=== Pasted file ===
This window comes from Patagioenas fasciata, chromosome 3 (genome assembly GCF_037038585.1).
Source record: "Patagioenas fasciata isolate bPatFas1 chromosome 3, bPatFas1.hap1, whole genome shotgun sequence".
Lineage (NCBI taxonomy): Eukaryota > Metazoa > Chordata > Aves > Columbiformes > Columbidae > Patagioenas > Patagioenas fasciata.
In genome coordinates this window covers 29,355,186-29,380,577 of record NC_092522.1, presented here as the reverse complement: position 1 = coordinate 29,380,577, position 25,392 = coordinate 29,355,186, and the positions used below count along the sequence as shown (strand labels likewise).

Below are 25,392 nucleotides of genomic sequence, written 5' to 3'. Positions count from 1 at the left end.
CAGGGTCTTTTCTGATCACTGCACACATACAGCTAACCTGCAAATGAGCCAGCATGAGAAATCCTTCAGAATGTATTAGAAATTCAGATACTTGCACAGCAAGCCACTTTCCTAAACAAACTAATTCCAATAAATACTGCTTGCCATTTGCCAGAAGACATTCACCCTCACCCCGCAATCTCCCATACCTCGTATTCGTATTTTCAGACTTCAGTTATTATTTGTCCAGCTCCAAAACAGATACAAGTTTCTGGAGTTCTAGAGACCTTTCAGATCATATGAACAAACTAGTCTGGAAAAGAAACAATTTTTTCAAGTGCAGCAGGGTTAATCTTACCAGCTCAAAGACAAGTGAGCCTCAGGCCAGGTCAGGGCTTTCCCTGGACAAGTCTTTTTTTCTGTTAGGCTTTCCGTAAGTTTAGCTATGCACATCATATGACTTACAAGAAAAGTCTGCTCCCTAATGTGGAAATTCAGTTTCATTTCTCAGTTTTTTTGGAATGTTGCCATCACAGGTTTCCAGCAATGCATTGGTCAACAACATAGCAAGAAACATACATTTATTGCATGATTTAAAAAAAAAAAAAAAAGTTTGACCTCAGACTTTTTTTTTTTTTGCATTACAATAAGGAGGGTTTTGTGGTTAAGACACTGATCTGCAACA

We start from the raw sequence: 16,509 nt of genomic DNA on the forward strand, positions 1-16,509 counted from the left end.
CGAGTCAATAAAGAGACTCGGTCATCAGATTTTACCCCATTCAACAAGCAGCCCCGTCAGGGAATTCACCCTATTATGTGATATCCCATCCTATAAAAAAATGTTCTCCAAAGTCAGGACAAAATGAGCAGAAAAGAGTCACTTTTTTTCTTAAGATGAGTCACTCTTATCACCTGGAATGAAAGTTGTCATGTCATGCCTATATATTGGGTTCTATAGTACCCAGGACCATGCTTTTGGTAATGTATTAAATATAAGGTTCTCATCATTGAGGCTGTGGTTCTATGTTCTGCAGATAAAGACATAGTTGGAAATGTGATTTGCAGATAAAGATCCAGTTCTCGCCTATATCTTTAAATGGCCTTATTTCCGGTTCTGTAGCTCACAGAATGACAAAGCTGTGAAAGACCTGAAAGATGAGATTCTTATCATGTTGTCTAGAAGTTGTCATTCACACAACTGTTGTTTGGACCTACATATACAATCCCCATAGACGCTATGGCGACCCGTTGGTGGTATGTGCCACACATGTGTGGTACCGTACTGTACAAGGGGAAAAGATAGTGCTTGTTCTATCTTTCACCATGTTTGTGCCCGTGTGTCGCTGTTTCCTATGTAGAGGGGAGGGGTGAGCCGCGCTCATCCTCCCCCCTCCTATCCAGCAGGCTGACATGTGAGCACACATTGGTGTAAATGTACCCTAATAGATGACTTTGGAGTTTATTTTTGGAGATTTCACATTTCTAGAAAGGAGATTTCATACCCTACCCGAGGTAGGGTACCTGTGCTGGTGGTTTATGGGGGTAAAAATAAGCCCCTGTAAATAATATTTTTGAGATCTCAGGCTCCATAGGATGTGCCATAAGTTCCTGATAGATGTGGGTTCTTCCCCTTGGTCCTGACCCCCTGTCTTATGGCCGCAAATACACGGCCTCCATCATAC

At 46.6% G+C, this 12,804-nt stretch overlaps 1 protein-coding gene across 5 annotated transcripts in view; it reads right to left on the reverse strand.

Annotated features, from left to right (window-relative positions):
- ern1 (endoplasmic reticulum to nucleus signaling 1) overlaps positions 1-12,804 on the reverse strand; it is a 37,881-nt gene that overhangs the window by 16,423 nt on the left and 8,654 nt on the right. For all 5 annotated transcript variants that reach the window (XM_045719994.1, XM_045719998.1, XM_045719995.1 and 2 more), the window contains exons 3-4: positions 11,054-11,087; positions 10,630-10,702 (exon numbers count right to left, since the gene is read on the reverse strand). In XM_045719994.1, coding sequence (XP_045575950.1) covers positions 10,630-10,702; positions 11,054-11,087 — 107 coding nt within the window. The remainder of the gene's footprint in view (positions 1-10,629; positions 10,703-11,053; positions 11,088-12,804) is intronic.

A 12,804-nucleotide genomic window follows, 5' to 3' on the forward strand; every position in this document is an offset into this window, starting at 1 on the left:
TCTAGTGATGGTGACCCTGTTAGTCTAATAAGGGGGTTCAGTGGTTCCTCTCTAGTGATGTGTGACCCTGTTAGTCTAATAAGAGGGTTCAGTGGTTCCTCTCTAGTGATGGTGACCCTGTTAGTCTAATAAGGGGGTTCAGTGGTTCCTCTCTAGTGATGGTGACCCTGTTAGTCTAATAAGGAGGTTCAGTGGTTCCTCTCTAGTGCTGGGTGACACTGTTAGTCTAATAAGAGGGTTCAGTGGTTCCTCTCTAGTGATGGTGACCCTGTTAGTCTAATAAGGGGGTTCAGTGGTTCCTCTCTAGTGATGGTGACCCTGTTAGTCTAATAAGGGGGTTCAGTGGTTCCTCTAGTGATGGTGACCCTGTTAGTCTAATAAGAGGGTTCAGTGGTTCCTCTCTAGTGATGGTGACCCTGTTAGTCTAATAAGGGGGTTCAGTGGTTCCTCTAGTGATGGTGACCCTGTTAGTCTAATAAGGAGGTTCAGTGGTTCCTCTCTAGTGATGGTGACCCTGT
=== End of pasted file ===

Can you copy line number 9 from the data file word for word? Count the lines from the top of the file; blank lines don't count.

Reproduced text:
At 46.6% G+C, this 12,804-nt stretch overlaps 1 protein-coding gene across 5 annotated transcripts in view; it reads right to left on the reverse strand.